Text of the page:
(Update: Public use restrictions lifted on Deschutes National Forest)
BEND, Ore. (KTVZ) — Despite some above-average early-fall temperatures, all public use restrictions on the Deschutes National Forest were lifted Wednesday, officials said.
The lifting of the public use restrictions means that campfires are now allowed outside of designated campgrounds. However, given recent warm temperatures, fire officials reminded the public to continue to be cautious with any possible ignition sources and ensure that all campfires are thoroughly extinguished.
Remember to have plenty of water nearby and a shovel on-hand when maintaining a campfire. Using explosive target material, such as Tannerite, explosives, and fireworks are always prohibited on all national forest lands.
To ensure that a fire is completely extinguished, people should use the “Drown, Stir, and Feel” method. Using that method a person drowns the fire with water, then stirs around the fire area with a shovel to wet any remaining embers and ash.
People should be sure to turn wood and coals over and wet all sides. Then people should move some dirt onto the fire site and mix thoroughly to fully smother it. And finally, people should feel the area with the back of your hand to ensure nothing is still smoldering. If a person still feels heat, they should repeat the process. A little wind on a small ember can still make a spark that will be the beginning of a fire.
Earlier Wednesday, the Oregon Department of Forestry's Central Oregon District announced it will terminate Regulated-Use Closure on the Prineville and The Dalles units as of 12:01 a.m. on Friday, allowing campfires and warming fires again thanks to recent rain, cooler temperatures and higher humidity.
The John Day unit will stay in Regulated-Use Closure, according to ODF, whose Wednesday announcement continues below:
Fire Season remains in effect. Burning of slash piles or other debris from forest operations is not permitted at this time.
Recent precipitation, cooler temperatures, and increased humidity has significantly reduced fire behavior and ignition potential from sparks and other heat sources; however, the public is reminded to be attentive to activities which could start a wildfire. Weather can change quickly in the fall and winds can often be erratic.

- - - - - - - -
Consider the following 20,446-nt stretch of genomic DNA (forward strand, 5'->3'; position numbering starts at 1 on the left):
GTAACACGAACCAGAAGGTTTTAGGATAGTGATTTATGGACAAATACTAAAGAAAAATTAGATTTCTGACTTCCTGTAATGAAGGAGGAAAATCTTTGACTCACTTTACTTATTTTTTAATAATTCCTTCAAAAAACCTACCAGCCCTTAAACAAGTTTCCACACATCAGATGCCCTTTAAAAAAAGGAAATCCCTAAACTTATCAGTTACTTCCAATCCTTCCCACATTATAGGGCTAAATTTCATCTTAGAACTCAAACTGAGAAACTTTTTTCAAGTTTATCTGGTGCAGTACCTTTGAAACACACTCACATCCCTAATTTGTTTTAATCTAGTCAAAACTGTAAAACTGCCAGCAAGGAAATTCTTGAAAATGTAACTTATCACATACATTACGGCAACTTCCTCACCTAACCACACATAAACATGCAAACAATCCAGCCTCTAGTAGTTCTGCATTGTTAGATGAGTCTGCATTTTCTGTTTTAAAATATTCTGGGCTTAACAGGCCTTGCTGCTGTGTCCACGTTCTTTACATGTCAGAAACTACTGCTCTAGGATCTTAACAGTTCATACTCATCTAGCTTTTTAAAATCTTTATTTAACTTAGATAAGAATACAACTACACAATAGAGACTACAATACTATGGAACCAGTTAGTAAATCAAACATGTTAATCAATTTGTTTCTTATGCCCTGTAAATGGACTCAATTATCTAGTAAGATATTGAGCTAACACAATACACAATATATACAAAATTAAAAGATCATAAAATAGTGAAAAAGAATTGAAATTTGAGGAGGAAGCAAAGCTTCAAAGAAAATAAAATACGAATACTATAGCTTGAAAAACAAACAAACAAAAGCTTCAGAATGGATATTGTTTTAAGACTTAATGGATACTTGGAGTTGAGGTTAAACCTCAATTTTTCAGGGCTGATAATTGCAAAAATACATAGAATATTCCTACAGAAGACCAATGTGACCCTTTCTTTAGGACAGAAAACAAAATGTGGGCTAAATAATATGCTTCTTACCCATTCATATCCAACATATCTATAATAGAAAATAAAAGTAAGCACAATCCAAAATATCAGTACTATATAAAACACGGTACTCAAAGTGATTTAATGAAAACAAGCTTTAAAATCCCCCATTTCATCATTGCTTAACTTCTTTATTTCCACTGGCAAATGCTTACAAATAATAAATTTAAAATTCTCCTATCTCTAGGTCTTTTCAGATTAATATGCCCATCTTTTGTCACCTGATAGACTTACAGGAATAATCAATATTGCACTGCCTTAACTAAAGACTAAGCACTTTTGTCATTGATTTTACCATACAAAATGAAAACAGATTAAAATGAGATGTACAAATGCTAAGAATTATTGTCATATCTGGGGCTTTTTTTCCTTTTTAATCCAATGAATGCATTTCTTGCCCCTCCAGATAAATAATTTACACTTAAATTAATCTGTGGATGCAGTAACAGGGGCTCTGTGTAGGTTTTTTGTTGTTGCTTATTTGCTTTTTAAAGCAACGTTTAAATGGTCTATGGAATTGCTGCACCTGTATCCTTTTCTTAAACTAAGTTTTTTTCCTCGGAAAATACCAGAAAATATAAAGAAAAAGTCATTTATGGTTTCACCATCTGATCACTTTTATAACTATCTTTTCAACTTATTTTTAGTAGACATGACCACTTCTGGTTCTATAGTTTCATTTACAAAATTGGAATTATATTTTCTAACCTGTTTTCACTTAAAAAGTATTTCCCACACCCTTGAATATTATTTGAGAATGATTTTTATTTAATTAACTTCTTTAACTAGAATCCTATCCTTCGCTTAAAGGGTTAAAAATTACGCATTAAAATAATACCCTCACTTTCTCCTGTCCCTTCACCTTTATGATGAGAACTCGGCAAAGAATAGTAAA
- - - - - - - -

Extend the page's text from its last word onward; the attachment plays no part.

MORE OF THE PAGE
Burn barrels and burning of small piles of yard debris may be allowed by permit. Contact your local fire department or Oregon Department of Forestry office to determine if burning is allowed or to request a permit.
Campfires, warming fires, and cooking fires may be allowed with the termination of Regulated-Use Closure. These fires should be kept small, and any surrounding fuel should be cleared away to reduce potential spread. A fire tool, such as a shovel, and water or a fire extinguisher should be available to help control the fire if needed.
Fires should not be left unattended, should be DEAD OUT! and cool to the touch when you leave. Check with your local fire district for burning regulations in your area, including restrictions on campfires and recreational fires.
Activities such as mowing of dry grass, non-industrial chainsaw use, and cutting and grinding of metal will no longer have restrictions such as timing of activities or firewatch requirements. Fire Season restrictions banning the use of exploding targets and tracer ammunition are still in effect. MH-1 and MH-4, ODF protected lands within Hood River and Wasco counties, are in an Industrial Fire Precaution Level 1.
Failure to follow current restrictions may result in a citation or liability for fire suppression work. Wildfires cause damage to Oregon’s natural resources, including affecting water, soil and air quality and impact local communities.
For additional information on ODF’s Central Oregon District, including Fire Season requirements, contact information and unit offices, please visit www.ODFcentraloregon.com.